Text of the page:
Fame, Spotlight, Writing

Hemingway’s Long Game

He thought about alone in Constantinople that time, having quarrelled in Paris before he had gone out. He had whored the whole time and then, when it was over, and he had failed to kill his loneliness, but only made it worse, he had written her, the first one, the one who left him, a letter telling her how he had never been able to kill it…

—Ernest Hemingway, The Snows of Kilimanjaro

What would it take to write that story?

The main character is an American writer who lives in Paris with his lover. They drink heavily and travel on sporting trips in exotic places. An interesting character.

Except the author, too, is an American writer who lives in Paris with his lover, drinking heavily and going sporting.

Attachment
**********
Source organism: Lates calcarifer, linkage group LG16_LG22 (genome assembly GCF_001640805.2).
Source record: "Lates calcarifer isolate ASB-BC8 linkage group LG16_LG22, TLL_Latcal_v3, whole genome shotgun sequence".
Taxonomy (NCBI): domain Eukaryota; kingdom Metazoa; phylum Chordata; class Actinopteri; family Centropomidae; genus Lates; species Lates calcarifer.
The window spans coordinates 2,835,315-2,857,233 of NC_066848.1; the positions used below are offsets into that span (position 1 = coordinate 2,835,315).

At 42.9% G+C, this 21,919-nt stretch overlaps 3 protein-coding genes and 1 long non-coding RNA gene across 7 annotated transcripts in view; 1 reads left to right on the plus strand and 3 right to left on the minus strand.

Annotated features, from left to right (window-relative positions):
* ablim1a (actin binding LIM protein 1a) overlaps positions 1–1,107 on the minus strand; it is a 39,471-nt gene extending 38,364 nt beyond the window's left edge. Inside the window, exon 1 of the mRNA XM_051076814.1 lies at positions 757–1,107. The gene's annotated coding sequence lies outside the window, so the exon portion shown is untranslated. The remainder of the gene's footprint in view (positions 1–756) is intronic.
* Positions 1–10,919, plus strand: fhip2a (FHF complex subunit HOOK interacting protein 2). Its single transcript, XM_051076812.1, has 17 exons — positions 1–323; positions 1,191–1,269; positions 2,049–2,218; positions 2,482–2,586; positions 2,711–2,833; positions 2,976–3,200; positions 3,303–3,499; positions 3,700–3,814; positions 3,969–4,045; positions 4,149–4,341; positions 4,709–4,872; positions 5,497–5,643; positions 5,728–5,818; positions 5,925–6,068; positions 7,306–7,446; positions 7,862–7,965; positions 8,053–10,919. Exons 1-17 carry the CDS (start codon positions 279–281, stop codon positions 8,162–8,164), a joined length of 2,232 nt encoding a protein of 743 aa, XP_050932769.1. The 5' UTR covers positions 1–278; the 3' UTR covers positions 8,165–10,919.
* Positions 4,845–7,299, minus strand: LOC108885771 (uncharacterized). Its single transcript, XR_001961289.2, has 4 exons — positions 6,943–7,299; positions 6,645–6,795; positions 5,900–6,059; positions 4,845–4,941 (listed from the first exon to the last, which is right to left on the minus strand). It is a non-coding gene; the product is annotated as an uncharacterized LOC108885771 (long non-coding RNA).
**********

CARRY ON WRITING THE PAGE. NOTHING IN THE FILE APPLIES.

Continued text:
And he writes about his, er, the character’s trip to go whoring after a fight with her, and writing to the ex he still loves, before coming home and saying nothing of it.

Saying nothing, but writing it, and didn’t his lover ever read it?

And did it break her heart to know?

Truth

There are always times when the truth can hurt. More than once, when I’ve mentioned someone on this blog—and thought I was only reporting, matter-of-fact, what was said or done—they told me they didn’t like how they were “portrayed.”

Does a future girlfriend want to read about my past love? Did my mom want to read that I contemplate my death?

There is a collision of worlds that happens here, and in any responsible blog.

When it hurts it’s the author’s fault.

The Long Game

I play for the long game. I’d rather write something great than keep everyone happy.

In all his writing, Hemingway chose to be canny and blunt. He lays out the people around him exactly as he sees them: their faults as well as their virtues, but mostly their faults. His stories are thinly masked extractions from his own life. The characters represent the individuals or types he knew, and his opinions are clear.

It led to a rough life for Hemingway. The drinking, the war, and everything else helped too—but his series of shattered relationships certainly weren’t made easier by publishing exactly what he thought of them.